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Biblical Counseling and Youth Ministry

Every time we minister to students we face a variety of issues and we are giving counsel to them whether we think it’s counseling or not. Student ministry and biblical counseling go hand in hand.

So, what is biblical counseling and how do we do it well in student ministry?

  • John 15:7
Iron on iron logo, snowbird youth ministry conference


March 2025

Transcript: Biblical Counseling and Youth Ministry

All right, so my, the clock back there says 3:30, but my watch says 3:28. So we’re gonna go by snowbird’s clock, even though it’s fast. My name’s Joseph Tucker and I’m one of the pastors at Red Oak Church, which meets right here. You’re sitting in our congregation. It’s awesome. It’s a pleasure to be with you today. I’m going to be talking with you guys about biblical counseling in student ministry. And the other day, this happened this week, actually, I got a call from a mom and she was pretty upset. She said that her teenage daughter that had told some girls at school that she was gonna commit suicide. And so she was calling for some just pastoral guidance and single parent household adoptive daughter. And so she’s gone through a lot and just needed somebody from the church to come and speak some truth into her daughter’s life.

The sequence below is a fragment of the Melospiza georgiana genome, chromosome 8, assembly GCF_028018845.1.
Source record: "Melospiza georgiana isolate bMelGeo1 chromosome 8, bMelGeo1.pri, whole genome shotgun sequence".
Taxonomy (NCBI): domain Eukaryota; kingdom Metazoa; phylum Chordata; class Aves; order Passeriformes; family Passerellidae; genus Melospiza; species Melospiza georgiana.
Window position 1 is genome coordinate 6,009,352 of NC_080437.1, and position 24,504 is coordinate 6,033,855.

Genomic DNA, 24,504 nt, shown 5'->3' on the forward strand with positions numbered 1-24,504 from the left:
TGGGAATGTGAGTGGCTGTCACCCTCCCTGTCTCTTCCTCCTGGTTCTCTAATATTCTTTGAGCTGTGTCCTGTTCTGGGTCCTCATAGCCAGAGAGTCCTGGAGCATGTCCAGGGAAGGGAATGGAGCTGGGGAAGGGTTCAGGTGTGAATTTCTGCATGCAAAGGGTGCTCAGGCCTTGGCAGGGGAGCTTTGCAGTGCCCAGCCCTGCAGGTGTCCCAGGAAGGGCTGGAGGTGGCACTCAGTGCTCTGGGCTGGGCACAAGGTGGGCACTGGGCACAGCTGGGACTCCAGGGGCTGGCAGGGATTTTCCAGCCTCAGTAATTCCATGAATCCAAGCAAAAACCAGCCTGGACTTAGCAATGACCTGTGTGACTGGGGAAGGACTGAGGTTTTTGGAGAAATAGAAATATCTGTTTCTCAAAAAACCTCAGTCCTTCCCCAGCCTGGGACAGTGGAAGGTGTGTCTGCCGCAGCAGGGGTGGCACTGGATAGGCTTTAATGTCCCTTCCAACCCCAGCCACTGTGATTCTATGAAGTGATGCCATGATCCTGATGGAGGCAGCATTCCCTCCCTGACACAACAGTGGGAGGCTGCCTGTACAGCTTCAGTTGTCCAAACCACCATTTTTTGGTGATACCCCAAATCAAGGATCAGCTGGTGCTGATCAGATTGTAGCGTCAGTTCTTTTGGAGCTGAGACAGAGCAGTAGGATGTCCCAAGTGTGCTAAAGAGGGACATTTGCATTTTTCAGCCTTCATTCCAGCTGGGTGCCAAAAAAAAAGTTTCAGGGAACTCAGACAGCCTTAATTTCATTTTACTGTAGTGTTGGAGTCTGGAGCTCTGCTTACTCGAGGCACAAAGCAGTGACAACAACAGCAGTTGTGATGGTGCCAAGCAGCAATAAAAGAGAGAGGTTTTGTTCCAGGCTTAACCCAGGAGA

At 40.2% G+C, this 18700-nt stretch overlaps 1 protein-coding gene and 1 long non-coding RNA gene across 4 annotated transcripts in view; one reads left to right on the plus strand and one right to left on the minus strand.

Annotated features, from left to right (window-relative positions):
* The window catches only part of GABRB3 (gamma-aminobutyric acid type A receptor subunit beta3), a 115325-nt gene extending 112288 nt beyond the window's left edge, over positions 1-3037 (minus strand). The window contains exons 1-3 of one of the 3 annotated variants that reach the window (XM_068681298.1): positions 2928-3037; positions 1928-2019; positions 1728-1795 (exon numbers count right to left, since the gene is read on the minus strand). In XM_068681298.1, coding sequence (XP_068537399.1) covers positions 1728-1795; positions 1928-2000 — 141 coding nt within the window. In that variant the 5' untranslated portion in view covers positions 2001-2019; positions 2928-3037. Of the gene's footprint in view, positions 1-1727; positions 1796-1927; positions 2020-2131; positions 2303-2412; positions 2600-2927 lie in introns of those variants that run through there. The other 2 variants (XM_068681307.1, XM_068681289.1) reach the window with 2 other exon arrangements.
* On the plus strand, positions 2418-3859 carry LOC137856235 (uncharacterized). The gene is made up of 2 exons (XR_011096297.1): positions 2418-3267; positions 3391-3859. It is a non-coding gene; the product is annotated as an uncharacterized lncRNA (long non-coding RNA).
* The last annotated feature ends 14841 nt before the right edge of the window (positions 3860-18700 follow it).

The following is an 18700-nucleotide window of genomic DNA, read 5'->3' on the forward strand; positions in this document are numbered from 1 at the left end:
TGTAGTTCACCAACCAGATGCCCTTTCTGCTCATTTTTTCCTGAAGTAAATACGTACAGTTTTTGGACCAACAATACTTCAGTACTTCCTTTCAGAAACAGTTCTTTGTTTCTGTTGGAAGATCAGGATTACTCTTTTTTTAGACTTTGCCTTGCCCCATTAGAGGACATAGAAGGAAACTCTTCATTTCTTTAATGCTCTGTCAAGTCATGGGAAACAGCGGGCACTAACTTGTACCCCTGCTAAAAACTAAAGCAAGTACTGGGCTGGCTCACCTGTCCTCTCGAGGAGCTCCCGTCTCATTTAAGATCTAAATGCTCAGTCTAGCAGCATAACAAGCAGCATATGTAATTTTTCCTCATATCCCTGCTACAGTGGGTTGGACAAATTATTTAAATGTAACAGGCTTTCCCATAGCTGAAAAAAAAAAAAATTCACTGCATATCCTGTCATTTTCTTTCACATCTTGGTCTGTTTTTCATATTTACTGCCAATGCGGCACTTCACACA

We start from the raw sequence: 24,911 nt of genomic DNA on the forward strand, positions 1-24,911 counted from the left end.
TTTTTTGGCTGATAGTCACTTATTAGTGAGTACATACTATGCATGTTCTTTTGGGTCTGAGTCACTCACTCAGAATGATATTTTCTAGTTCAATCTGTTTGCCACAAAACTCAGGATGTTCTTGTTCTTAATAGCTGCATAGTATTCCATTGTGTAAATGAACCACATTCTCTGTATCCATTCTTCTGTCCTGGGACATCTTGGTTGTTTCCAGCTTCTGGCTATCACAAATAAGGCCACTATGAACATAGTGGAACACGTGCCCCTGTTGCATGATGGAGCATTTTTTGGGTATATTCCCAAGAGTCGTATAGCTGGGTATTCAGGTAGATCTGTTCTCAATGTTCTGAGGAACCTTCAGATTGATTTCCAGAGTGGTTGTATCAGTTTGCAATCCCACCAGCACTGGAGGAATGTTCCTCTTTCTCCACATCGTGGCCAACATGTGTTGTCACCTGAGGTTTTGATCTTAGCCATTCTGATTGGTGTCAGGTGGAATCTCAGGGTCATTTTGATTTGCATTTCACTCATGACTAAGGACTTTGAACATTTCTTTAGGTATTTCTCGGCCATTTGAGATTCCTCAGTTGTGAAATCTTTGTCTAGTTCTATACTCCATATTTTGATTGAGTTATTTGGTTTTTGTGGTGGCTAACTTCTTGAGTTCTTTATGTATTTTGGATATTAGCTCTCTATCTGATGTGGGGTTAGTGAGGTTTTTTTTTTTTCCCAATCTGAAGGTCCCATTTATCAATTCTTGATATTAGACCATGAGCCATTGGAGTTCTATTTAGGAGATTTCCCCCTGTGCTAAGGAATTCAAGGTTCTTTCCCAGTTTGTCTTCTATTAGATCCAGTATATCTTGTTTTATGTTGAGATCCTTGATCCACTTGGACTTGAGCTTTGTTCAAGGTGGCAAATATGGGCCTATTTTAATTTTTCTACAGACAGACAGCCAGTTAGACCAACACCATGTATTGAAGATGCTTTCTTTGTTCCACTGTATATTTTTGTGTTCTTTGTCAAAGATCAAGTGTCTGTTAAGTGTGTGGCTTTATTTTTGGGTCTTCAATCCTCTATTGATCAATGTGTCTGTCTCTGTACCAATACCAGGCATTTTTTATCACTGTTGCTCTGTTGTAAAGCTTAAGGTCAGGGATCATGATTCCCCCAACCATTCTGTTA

And so, I was making my way over to their house and just praying on the way over, that the Lord would give me the wisdom, the words to say that I would listen well, and be able to just speak truth into this young lady’s life. And so, I get over there and we start, she said, “Can I sit in?” Or, “How do you wanna do this?” And I said, “Do you mind if I take her on a walk?” And they live really close to a park. And so she’s like, “That’s fine.” And so we went on a walk and we walked for about two miles. And I just listened to her, just talk. And so as I’m walking alongside of her, I’m listening to her, asking questions here and there, mainly focusing on, like, trying to assess like, how serious is she? Does she even know what suicide means? Does she know what that word is? Asked what does she think? What do you think God thinks about suicide? What does God’s word say about suicide? Why does God not like suicide? She’s a smart little girl. She knows, I call her a little girl, she’s a teenager. She knows the Lord.